- Baha’is abstain from food and drink between sunrise and sunset for 19 days. While this abstention from food and drink is a test of one’s will and discipline, the Fast is not just about abstaining from food. The Fast is, primarily, a spiritual practice.
It’s always a pleasure to discover Baha’i artists online, to hear about their creative process and to take a quiet moment to bask in their work. In this images post, we’d like you to meet artist Reissa Gibbs, whose joyful and striking use of colour and diverse media leaves me with much to savour and contemplate. She shares a few words about her craft, and offers some words of encouragement to other artists. Before we get to what she said, here is a small gallery of her work. We hope you enjoy it!
Baha’i Blog: Can you tell us a little about yourself?
I have resided in Toronto, Canada for over 30 years but I was born in Montreal and have lived in Barbados and Florida in the US. I am married and have a son.
My mother was an artist. She was quite talented and had won a scholarship to study art as a young woman. The prevailing negative attitude towards women artists at the time had her parents discourage her from attending. She continued to create though and so as a child I watched my mother paint on canvas with traditional oils and sketch with charcoal. I like to believe that watching her as she engaged in her artistic process impacted on me and that impression led me to pursue a visual arts practice later on in life.
My father has always had a remarkable natural sense of design and love of colour. I think that’s where my love of colour must come from.
In my early twenties I moved to Barbados where I wrote songs and dabbled in composing jingles for radio and television. When I moved back to Canada I continued to work in the music/entertainment industry and it was only after my mother’s passing that I began to explore my love of the visual arts.
Baha’i Blog: Can you tell us a little bit about your art?
I have always been fascinated by the spirit that animates living things. There is an energy that flows through everything and we each perceive that energy differently and will portray it from our individual perspectives. There is much to see in a snowflake. “On pavements and the bark of trees I have found whole worlds,” remarked Mark Tobey, the American Baha’i abstract painter.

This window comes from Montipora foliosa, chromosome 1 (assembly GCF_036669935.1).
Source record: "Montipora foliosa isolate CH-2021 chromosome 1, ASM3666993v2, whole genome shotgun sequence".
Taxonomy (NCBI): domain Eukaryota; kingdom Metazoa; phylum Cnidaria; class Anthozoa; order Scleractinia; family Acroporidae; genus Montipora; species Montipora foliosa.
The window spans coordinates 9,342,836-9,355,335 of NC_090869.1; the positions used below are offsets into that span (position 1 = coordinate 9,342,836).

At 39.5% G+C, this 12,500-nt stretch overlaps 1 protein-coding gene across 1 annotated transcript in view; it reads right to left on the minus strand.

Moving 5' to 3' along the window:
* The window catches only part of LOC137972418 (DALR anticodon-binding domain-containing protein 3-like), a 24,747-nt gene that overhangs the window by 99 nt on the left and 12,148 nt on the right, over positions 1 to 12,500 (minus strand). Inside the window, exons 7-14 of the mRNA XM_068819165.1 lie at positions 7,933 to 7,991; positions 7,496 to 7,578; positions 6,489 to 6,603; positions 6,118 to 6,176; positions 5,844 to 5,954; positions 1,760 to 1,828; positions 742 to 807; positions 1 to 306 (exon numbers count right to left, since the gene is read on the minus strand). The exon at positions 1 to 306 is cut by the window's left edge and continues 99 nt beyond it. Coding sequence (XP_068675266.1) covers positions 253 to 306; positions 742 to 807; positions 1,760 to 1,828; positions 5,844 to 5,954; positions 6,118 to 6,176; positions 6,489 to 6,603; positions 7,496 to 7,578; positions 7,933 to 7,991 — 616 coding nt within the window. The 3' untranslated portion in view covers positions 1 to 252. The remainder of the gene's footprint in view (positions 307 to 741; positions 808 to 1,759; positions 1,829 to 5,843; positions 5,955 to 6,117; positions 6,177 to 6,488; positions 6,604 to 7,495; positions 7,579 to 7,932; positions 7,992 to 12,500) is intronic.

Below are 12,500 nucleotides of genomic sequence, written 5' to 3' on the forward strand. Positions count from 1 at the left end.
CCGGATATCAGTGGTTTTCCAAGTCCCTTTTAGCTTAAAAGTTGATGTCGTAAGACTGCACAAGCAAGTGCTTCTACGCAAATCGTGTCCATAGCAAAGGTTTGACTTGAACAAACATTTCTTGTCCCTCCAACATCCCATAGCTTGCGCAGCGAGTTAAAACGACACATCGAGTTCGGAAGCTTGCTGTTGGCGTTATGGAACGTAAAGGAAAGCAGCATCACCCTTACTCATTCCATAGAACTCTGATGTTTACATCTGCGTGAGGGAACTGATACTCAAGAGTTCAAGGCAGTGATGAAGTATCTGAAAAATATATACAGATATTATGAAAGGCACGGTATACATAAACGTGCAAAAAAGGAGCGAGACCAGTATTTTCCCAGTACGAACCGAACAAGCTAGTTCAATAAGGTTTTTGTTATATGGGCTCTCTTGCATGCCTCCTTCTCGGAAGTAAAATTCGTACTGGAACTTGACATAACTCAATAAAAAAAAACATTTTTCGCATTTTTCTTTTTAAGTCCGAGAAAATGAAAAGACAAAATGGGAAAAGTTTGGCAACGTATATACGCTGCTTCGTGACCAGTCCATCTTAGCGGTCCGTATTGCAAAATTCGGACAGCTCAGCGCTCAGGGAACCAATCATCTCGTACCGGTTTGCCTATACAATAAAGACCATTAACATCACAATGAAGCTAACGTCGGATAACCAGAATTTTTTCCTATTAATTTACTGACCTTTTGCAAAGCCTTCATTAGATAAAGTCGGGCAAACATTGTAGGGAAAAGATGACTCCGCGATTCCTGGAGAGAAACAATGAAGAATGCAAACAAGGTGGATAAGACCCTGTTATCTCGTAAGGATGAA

I love portraiture. Whether persons or animals or buildings or mountains and even in my more recent abstract work there is a portrait approach to my pieces.
My earlier work is mainly realism. After a while I started to explore what is referred to as a naive or primitive style and then gradually moved to abstract.
Baha’i Blog: What inspires you?
I am constantly energized by the Baha’i Writings on the arts. There is such a wealth of encouragement available to both practicing and budding artists. Meditating on these writings arouses a sense of spiritual connection within me.
I love the fact that creating is compared to worship. Whenever I think about that I feel so uplifted. So when I paint, I am praying!
What else inspires me? The human spirit inspires me. The natural world inspires me. The beauty of creation!
Baha’i Blog: What is your creative process like?
I always have music playing when I paint. Music carries me away and is a great motivator for me. I love all genres of music from jazz to opera.
I usually start by meditating for a while. I quiet my busy mind and then I just paint making sure I have every medium accessible because I never know what I might want to work with. My process is mostly intuitive.
Oils on canvas were my starting point but now I work with acrylics, ink, graphite, and oil pastels on paper, canvas, wood, and any other substrate that suits my mood. I use paint brushes, fingers, rags, sticks, and anything else that can make a mark.
Baha’i Blog: What projects are you currently working on?
I have been pairing my paintings with inspirational quotations on social media and have found that an idea can be better appreciated when art is used to convey it. Art attracts and our hearts become more receptive.
I am also providing images of my paintings to be used to advertise Zoom firesides and I have given some artist talks on the Baha’i Faith and the arts.
Right now I am preparing to give a fireside talk using my paintings to illustrate certain concepts.
Baha’i Blog: What are some words of encouragement you might give to someone interested in pursuing the arts?
I encourage everyone to pursue the arts whether it’s painting or playing music or acting or film making or writing. We are here to develop spiritual qualities and fashioning is one of those qualities.
The arts encompass a wide range of activities. We can compose, decorate, arrange, or design. We can bake, build, shape and mold. The definition of art is open and the concept itself keeps growing. So I urge you to explore the possibilities and while you are investigating why not turn on some music and dance!
Baha’i Blog: Thank you, Reissa, for taking the time to share this with us!
To find out more about Reissa and her art, please follow her on Instagram (https://www.instagram.com/reissagibbsartist).
"*" indicates required fields
The arts and media have a critical role in how we share our community experiences. We’ve got resources, projects and more to help you get involved.
We acknowledge the Traditional Owners of country throughout Australia.
We recognise their continuing connection to land, waters and community. We pay our respects to Aboriginal and Torres Strait Islander people and their cultures; and to elders both past and present.